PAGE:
The Planetary Society made a Europa mission its top advocacy priority that same year, teaming up with members of Congress to get the mission funded. Planetary Society members sent tens of thousands of letters to their congressional representatives, and sponsored a "Lure of Europa" event on Capitol Hill bringing together scientists, politicians, and space advocates to support the mission. NASA formally greenlit development of the Europa Clipper spacecraft in 2015.
How Europa Clipper will help us search for life
Jupiter’s intense radiation means the Europa Clipper spacecraft must be radiation-hardened avoid orbiting Europa directly, while a probe at Saturn would not have those constraints. However, there is enough sunlight at Jupiter for a spacecraft to use solar power, which lowers costs and reduces complexity. Every spacecraft to visit Saturn so far has used nuclear fuel for energy.
Europa Clipper is a huge spacecraft packed with 10 science instruments to scan Europa from above and directly sample the moon's tenuous atmosphere. Its solar panels span 22.3meters, longer than a basketball court.
Among other things, the instruments will:
- Map the ice (REASON) and determine the depth and salinity of the ocean (ECM)
- Map the surface in color (EIS) and thermal-image “hot spots” where the ocean may be seeping up through the ice shell (E-THEMIS)
- Determine the composition of the surface and any ocean plumes spouting into space (MISE, Europa-UVS)
- Directly sample Europa's atmosphere (MASPEX, SUDA, PIMS), including possible ocean water, surface particles shot into space by Jupiter's radiation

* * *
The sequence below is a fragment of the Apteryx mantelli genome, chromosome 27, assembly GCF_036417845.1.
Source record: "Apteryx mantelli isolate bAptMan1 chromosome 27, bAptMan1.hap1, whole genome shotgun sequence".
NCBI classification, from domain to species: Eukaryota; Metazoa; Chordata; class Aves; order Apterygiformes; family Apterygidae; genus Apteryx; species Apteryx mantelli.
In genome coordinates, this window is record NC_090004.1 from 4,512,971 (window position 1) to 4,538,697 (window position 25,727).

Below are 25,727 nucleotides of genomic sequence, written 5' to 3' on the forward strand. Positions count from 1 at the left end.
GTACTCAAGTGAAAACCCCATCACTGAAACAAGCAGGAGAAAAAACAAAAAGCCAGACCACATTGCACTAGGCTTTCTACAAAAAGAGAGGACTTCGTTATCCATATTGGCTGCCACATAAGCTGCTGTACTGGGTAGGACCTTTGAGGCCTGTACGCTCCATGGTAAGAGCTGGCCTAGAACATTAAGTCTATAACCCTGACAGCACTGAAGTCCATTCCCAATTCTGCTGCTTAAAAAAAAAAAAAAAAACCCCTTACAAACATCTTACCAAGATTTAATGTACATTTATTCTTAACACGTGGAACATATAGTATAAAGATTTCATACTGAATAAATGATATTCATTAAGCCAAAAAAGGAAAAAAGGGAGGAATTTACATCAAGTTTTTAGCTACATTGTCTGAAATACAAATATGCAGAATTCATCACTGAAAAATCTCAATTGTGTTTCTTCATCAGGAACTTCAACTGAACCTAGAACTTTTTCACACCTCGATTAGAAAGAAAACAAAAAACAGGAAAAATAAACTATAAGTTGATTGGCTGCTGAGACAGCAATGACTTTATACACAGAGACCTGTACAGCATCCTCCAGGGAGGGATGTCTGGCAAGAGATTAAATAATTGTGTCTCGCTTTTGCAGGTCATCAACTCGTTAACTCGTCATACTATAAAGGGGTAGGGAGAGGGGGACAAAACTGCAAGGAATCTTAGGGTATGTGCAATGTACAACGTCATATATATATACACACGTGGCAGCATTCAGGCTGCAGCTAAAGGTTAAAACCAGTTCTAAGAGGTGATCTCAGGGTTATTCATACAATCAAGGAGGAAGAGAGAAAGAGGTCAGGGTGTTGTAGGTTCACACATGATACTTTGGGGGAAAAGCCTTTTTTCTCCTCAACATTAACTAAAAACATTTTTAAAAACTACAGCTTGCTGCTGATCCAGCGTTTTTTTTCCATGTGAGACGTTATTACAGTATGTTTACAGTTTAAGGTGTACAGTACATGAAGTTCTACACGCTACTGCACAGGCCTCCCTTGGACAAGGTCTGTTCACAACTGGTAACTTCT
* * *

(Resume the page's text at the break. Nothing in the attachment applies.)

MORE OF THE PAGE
Jupiter's magnetic field traps high-energy particles from our Sun and speeds them up like a giant particle accelerator, creating a dangerous radiation environment for any spacecraft that dares to fly through it. For this reason, Europa Clipper won't orbit Europa directly. It will stay in a long orbit around Jupiter, occasionally diving through the radiation to collect data from Europa before fleeing the scene. This strategy will allow Europa Clipper to stay at Jupiter for years rather than days or months.
When Will Europa Clipper Launch?
Europa Clipper could launch as early as 2024, but it all depends on the choice of rocket. Congress mandated that Europa Clipper launch on NASA's Space Launch System, or SLS, but a recent report by the NASA Office of Inspector General says a spare SLS won't be available until at least 2025. Using the beefy SLS would allow Clipper to fly to Europa directly and arrive in 2028, but that assumes a 2025 launch, which is uncertain given the rocket's role in NASA's Artemis program.
If NASA can avoid the Congressional SLS requirement, Europa Clipper could launch as soon as 2024 on a less-expensive commercial rocket like the SpaceX Falcon Heavy or United Launch Alliance Delta IV Heavy. A commercial rocket would force Europa Clipper to rely on gravity assists at Venus and Earth for an extra boost, and it would not arrive until 2030, given a 2024 launch.
Does Europa Clipper include a lander?
No. NASA is considering a separate lander mission that would spend a month on Europa’s surface, feeding samples into instruments designed to detect organic materials. The mission has not been formally approved. It's possible the Europa Clipper mission will bring CubeSats along to conduct additional science investigations, but those missions have yet to be designed and approved.